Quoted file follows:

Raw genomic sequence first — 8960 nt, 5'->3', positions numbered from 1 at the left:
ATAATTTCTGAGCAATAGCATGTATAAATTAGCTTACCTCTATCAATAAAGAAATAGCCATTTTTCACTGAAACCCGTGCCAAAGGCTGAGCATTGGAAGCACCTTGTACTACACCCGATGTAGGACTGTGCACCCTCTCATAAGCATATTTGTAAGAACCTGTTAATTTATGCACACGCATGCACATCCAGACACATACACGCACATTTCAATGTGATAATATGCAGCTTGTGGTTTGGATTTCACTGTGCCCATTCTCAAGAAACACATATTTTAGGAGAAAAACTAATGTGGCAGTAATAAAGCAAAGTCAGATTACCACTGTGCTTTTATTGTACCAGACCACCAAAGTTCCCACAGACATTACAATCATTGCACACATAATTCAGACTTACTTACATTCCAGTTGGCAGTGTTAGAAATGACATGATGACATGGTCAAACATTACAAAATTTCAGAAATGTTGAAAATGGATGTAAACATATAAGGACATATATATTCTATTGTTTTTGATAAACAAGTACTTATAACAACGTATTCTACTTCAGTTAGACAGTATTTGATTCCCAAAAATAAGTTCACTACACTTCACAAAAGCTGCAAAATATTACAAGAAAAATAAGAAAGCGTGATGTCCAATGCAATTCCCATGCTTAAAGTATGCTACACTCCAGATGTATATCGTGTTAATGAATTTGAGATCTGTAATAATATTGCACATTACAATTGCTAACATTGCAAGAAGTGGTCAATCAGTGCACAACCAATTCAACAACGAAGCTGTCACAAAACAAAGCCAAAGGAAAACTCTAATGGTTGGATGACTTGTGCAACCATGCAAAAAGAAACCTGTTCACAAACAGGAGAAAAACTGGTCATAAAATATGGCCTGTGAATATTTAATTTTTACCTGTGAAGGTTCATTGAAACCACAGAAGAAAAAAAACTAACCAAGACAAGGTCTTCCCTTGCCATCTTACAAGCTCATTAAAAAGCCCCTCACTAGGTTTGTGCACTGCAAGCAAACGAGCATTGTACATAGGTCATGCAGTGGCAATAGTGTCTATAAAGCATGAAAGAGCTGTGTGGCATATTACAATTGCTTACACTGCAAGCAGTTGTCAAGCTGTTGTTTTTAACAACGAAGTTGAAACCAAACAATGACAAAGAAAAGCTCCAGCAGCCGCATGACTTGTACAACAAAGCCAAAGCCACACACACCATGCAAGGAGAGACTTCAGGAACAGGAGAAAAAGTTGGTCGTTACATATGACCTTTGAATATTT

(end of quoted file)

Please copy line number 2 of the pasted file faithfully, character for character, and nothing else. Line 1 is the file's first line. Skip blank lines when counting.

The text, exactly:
ATAATTTCTGAGCAATAGCATGTATAAATTAGCTTACCTCTATCAATAAAGAAATAGCCATTTTTCACTGAAACCCGTGCCAAAGGCTGAGCATTGGAAGCACCTTGTACTACACCCGATGTAGGACTGTGCACCCTCTCATAAGCATATTTGTAAGAACCTGTTAATTTATGCACACGCATGCACATCCAGACACATACACGCACATTTCAATGTGATAATATGCAGCTTGTGGTTTGGATTTCACTGTGCCCATTCTCAAGAAACACATATTTTAGGAGAAAAACTAATGTGGCAGTAATAAAGCAAAGTCAGATTACCACTGTGCTTTTATTGTACCAGACCACCAAAGTTCCCACAGACATTACAATCATTGCACACATAATTCAGACTTACTTACATTCCAGTTGGCAGTGTTAGAAATGACATGATGACATGGTCAAACATTACAAAATTTCAGAAATGTTGAAAATGGATGTAAACATATAAGGACATATATATTCTATTGTTTTTGATAAACAAGTACTTATAACAACGTATTCTACTTCAGTTAGACAGTATTTGATTCCCAAAAATAAGTTCACTACACTTCACAAAAGCTGCAAAATATTACAAGAAAAATAAGAAAGCGTGATGTCCAATGCAATTCCCATGCTTAAAGTATGCTACACTCCAGATGTATATCGTGTTAATGAATTTGAGATCTGTAATAATATTGCACATTACAATTGCTAACATTGCAAGAAGTGGTCAATCAGTGCACAACCAATTCAACAACGAAGCTGTCACAAAACAAAGCCAAAGGAAAACTCTAATGGTTGGATGACTTGTGCAACCATGCAAAAAGAAACCTGTTCACAAACAGGAGAAAAACTGGTCATAAAATATGGCCTGTGAATATTTAATTTTTACCTGTGAAGGTTCATTGAAACCACAGAAGAAAAAAAACTAACCAAGACAAGGTCTTCCCTTGCCATCTTACAAGCTCATTAAAAAGCCCCTCACTAGGTTTGTGCACTGCAAGCAAACGAGCATTGTACATAGGTCATGCAGTGGCAATAGTGTCTATAAAGCATGAAAGAGCTGTGTGGCATATTACAATTGCTTACACTGCAAGCAGTTGTCAAGCTGTTGTTTTTAACAACGAAGTTGAAACCAAACAATGACAAAGAAAAGCTCCAGCAGCCGCATGACTTGTACAACAAAGCCAAAGCCACACACACCATGCAAGGAGAGACTTCAGGAACAGGAGAAAAAGTTGGTCGTTACATATGACCTTTGAATATTT